After AuStralia did what it did 25 years ago in regard to gun control , gun sales have subsequently exploded there.

    Conn. and NY state BANNED all scary looking black rifles; the turn – in rate was close to zero, the rate of police raids into homes of non-compliers has been less than that. Many criminally minded people in this counrty are mass producing untraceable AR lowers/

    Go ahead, burn our civil liberties to the ground … to get nothing in return but a more violent society and some folks with long memories and athirst for revenge.

  11. “There were only 15 murders in Dodge City in 1877 – 1886, aprox. 1.5 per year.”

    True, but Dodge City had a population of 996 in the 1880 census, making that a homicide rate of about 150 per 100,000 population. That’s over twice the current homicide rate of St Louis, MO, which has the highest homicide rate in the United States now. During cattle drives, the actual population could swell a great deal due to transients, but that’s still a high rate.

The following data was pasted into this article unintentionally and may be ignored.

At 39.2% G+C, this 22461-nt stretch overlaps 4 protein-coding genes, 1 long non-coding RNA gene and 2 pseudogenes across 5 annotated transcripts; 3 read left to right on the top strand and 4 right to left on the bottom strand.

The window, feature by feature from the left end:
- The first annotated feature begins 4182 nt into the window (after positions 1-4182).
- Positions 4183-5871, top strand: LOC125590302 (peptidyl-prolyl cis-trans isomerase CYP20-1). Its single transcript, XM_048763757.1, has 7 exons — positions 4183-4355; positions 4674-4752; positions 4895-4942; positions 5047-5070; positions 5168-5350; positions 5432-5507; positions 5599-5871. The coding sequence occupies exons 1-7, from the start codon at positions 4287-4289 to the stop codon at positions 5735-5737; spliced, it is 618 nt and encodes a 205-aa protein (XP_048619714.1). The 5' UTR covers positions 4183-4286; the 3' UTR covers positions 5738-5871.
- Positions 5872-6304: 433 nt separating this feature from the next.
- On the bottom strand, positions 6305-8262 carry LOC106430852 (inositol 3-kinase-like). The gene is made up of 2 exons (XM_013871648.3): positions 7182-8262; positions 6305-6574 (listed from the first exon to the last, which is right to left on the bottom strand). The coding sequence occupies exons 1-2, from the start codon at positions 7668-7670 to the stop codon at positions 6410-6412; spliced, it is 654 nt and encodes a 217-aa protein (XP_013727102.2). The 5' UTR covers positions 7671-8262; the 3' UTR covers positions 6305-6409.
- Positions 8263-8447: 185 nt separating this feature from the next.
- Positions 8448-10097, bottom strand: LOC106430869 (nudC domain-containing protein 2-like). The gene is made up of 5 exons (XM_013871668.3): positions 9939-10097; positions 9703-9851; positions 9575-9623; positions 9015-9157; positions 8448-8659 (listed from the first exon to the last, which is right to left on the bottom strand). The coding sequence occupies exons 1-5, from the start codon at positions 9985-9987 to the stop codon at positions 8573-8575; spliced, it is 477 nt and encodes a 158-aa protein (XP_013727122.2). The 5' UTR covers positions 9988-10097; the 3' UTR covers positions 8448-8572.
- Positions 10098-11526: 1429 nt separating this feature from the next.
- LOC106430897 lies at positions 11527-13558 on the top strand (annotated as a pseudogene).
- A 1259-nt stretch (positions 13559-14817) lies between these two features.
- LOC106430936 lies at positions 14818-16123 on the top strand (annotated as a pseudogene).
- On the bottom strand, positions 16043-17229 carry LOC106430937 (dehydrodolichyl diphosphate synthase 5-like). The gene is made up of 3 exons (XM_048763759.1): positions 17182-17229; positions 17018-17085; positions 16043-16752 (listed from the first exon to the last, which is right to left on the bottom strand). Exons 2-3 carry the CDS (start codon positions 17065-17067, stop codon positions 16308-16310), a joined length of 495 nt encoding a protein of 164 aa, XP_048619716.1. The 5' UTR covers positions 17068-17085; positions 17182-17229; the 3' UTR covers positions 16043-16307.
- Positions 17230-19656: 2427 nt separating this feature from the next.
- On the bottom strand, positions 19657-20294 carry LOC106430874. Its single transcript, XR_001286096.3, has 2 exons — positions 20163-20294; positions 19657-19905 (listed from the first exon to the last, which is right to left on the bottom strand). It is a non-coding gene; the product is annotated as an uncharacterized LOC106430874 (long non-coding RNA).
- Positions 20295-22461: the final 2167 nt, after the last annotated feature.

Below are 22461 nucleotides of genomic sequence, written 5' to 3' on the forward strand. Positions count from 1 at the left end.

1. Mark,

      That’s only sorta correct. See this article by the Kansas Historical Society for a clearer look at this. What we would today call the metropolitan area of Dodge City – not just the city formally – has a permanent population of aprox 1275 in 1780.

      But much of the violence came from the transients – cowboys from the trail herds. Large numbers of them. Young males coming in from long dangerous difficult trips, with money in their pockets and energy to burn off. I can’t think of a good analogy in our time. Small ports with naval fleets arriving is the closest I can think of – but those were military, usually with Shore Patrols to maintain some discipline.

      Comparing the homicide rate of that group with the population of St. Louis – a large proportion of whom are children, elderly, family men, and women – is comparing apples and oranges.

      Another comparison of interest would be the homicide rate in the Wild West with the rate of industrial accidents in that era. That would be eye-opening, but will be left for another time.

    2. This is off-topic, but you might find interesting – the larger context of violence in late 19thC America: “The Other Wild West” by Michael Cronk.

      Thugs employed by the rich to rob or suppress small ranchers and farmers – and unions. Lynchings. Lots of “authorized” violence, on a scale that dwarfs shoot-outs at the OK Corral.